Our guide, Mohammed (below with Jim and Clementine), went to film school in Ouarzazate, so he was a great source of information.




Ourazazate (pronounced War-za-zat) is the largest city in the region, though not very large. It's name means "without noise", which seemed pretty true, especially compared to chaotic Marrakesh. The guides, by the way, being desert guys, hate Marrakesh, and dread having to go there. We were in Ouarzazate but briefly, but it seemed like a lovely place, full of traditional kasbah-type architecture, lots of drama even in the newer construction, and vistas of palm groves shining green against the red, red mud.








We tried to get in a very active morning in hopes of tiring Clementine out for the drive ahead. 
Lots of climbing and dancing and swinging.


 


Wheeee!




 Our ploy was a success!




And we were off again, south to Agdz and beyond, to the kasbah of Tamnougalte,
where we would spend the night inside the mud castle itself.

Until next time, and thanks for being interested!

17 comments:

Stella said...

I promise it will be fun to tell your daughter those stories. ("It was so lovely, and you loved it so much, you threw yourself on the floor and flopped like a fish!") Not kidding, my kids think those stories are hilarious. I always follow it up with, "but all one year olds do that, so you're not alone." Serious fun...all part of the fabric of the family. :)

Connie Onnie said...

There is a trip, the trip we do not speak of, that is what we call it if we in fact do speak of it. A few of our friends went to spend a long weekend in a cabin. My sister & husband brought their son who was a toddler. He did not sleep in the car, was screaming when they arrived and we called him Damon the rest of the miserable trip.

I made a little video for my blog of pictures of my niece & I hugging I just used Picasa.

tone almhjell said...

Being interested? I'm gobbling up every word and every image. Am I right in thinking that you loved this part of your Morocco trip more than Marrakesh? It lokked lovely.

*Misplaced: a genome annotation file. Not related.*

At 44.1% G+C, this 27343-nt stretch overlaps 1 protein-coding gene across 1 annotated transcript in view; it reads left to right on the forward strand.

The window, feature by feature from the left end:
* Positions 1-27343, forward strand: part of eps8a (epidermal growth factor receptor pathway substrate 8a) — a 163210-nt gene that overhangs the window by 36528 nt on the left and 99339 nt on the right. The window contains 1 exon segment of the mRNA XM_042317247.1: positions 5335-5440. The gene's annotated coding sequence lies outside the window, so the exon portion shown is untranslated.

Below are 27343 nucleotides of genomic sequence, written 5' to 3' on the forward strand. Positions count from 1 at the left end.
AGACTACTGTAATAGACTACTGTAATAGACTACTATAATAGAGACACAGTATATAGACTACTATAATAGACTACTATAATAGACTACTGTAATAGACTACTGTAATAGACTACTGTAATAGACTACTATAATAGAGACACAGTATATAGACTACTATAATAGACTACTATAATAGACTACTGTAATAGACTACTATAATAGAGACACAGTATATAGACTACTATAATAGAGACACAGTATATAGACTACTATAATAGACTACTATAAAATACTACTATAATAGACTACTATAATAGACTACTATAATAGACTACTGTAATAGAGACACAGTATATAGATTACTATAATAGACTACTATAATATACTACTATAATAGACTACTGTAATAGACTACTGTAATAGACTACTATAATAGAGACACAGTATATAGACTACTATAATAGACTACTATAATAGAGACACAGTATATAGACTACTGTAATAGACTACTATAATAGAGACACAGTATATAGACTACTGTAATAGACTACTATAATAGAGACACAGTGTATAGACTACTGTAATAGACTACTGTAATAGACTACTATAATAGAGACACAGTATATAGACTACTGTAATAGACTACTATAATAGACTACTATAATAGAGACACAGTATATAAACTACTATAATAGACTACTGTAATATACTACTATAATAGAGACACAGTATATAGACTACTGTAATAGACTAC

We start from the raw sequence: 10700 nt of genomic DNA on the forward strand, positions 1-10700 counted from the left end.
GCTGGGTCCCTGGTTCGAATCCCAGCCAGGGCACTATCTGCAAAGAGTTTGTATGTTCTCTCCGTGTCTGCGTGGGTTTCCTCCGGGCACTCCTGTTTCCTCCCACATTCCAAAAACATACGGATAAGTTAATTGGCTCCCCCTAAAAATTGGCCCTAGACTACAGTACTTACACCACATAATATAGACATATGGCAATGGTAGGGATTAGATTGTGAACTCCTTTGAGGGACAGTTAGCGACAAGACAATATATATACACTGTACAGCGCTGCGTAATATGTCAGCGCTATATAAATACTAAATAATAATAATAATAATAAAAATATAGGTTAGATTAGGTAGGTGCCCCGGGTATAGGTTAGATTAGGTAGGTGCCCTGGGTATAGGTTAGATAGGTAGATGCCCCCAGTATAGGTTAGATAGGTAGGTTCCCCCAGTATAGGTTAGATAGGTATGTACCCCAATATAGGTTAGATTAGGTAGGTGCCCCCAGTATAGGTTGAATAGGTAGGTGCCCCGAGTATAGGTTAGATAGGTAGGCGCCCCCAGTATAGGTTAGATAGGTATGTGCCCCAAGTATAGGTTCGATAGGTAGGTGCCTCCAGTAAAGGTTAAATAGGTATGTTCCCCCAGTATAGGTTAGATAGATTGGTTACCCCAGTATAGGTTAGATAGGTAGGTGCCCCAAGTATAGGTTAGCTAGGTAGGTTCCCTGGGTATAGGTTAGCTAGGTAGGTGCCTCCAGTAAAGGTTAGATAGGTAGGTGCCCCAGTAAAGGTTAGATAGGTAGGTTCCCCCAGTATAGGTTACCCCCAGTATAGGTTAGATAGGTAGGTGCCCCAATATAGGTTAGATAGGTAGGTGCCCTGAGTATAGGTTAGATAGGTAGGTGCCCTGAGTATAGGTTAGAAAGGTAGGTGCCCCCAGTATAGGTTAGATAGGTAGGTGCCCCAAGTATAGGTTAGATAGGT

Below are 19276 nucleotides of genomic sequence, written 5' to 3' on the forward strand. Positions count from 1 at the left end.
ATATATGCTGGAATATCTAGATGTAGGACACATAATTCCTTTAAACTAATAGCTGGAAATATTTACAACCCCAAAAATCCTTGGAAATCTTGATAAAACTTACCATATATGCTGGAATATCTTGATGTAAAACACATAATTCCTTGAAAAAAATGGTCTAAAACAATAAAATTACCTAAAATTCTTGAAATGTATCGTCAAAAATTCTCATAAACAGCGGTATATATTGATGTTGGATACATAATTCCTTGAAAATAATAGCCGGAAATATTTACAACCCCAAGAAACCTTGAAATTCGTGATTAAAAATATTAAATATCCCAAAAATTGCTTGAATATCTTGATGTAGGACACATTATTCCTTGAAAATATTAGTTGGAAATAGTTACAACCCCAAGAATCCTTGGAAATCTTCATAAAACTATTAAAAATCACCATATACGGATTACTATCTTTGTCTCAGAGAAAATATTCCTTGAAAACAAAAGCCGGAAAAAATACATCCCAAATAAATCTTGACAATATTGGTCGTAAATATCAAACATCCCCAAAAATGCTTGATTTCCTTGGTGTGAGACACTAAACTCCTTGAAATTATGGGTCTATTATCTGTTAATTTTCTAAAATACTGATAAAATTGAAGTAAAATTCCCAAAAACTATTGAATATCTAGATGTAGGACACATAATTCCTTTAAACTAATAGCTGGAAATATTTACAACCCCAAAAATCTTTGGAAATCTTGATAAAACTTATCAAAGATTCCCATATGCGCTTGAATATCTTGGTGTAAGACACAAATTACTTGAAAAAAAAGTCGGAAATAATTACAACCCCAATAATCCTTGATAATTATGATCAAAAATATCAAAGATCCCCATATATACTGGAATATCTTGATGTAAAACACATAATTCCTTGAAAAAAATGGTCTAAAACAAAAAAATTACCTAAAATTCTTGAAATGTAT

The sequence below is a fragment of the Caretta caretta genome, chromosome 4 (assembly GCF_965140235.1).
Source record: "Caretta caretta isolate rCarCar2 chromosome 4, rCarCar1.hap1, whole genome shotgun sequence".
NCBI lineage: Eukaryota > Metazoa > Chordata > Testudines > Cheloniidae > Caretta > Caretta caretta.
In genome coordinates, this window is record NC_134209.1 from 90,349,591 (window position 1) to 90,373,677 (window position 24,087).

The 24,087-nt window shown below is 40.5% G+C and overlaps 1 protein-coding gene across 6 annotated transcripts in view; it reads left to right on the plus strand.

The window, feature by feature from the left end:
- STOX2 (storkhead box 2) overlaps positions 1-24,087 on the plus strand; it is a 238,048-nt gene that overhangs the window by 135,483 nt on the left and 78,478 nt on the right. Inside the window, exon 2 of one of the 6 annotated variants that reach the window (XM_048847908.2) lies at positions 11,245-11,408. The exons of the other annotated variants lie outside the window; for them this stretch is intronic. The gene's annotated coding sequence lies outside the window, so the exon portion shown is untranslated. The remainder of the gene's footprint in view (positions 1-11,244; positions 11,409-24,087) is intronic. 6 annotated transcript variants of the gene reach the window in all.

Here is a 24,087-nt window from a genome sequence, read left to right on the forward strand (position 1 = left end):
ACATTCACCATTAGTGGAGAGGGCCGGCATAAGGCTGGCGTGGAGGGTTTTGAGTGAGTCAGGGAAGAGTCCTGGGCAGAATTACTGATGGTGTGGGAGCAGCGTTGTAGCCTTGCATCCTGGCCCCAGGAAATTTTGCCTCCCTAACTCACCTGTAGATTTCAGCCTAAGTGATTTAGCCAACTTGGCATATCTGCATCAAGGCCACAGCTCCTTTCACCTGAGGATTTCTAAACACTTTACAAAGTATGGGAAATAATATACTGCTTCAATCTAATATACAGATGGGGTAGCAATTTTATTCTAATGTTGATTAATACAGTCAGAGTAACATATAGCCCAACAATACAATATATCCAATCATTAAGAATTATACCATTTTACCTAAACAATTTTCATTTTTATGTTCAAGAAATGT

So sorry for the car trouble. We once drove from Oslo to Kristiansund where my mother lives with Magnus, and it took us eleven hours, we had to stop so often. He did not fall asleep, but spent most of the time struggling with the seat belts and being miserable. Might just be the longest eleven hours of my life.

Rachael said...

I love all these pictures! I had no idea how beautiful Morocco was until these travel reports! Lovelovelove!

Jessica said...

gickr.com does a pretty good job making animated gifs.

Beautiful pictures by the way.

Laini Taylor said...

Thank you, Connie Onnie. Super fun! Jessica, I'll try them next time :-) (back to work with me :-)

persnickety_jen said...

RE: dancing Clementine - I assume you or Jim has a copy of Photoshop? You can create an animated .gif by layering those 3 photos on top of each other. Go into the layers palette, set the time interval for each separate layer, and then check the option to loop the layers. Presto, one adorable dancing Clementine! :)

Jane said...

I love those 2 pictures of Ourazazate, just above the swinging Clementine pics

Anonymous said...

wow, beautiful photos!!! These are going to make an amazing album Fatty. Can't wait to see!

Evie said...

Love the lantern shots; I've purchased two since you've started posting about your trip.

The description desert guys made me get all doe-eyed and dreamy. *wink, wink* Haha!

Q said...

I think that picture of you swinging Clementine is absolutely perfect. Just the right timing, just the right framing to capture that moment.

Suzanne said...

Amazing photos, amazing trip... I am trying so hard not to be jealous (with limited success). That one of you swinging your adorable daughter is perhaps the coolest. And it's comforting to know that everyone's toddlers freak out no matter where the vacation, be it Disneyland or Marrakesh.

Jennifer Morian Frye said...

So incredible. Thank you so much for sharing!

Shveta Thakrar said...

Just wanted to echo everyone's thanks in sharing all this.

*happy*

Laini Taylor said...

Thanks for the technical suggestions, everyone! I used picasa and it was super easy. Yay! I may be tempted to overuse it now and have lots of jerky stop-motions on my blog :-)

Suzanne, ha ha, yeah. I don't think toddlers discriminate where they'll have meltdowns! Some places are better suited . . . actually maybe they sense the worst places to have them! No, C has been amazingly awesome as far as that goes, though she did . . . assert her independence . . . ahem, at IKEA a little yesterday!

Jennifer and Shveta, thank YOU for reading!

Stephanie Perkins said...

"A little perspective?"

Ooo, I loved that reveal! :)

I want to live in these Morocco posts, meltdowns and all. More more more more more. (And you'll be doing some for Italy, right? RIGHT?)

Joanna said...

Hi Laini! Great entry. I love your phoots. I'll be going to Morocco soon and looking to explore southern part after 4 days of Marrakech. Which tour company did you use? It looks like you guys had a great trip :) We are also looking to stay in douar samra too!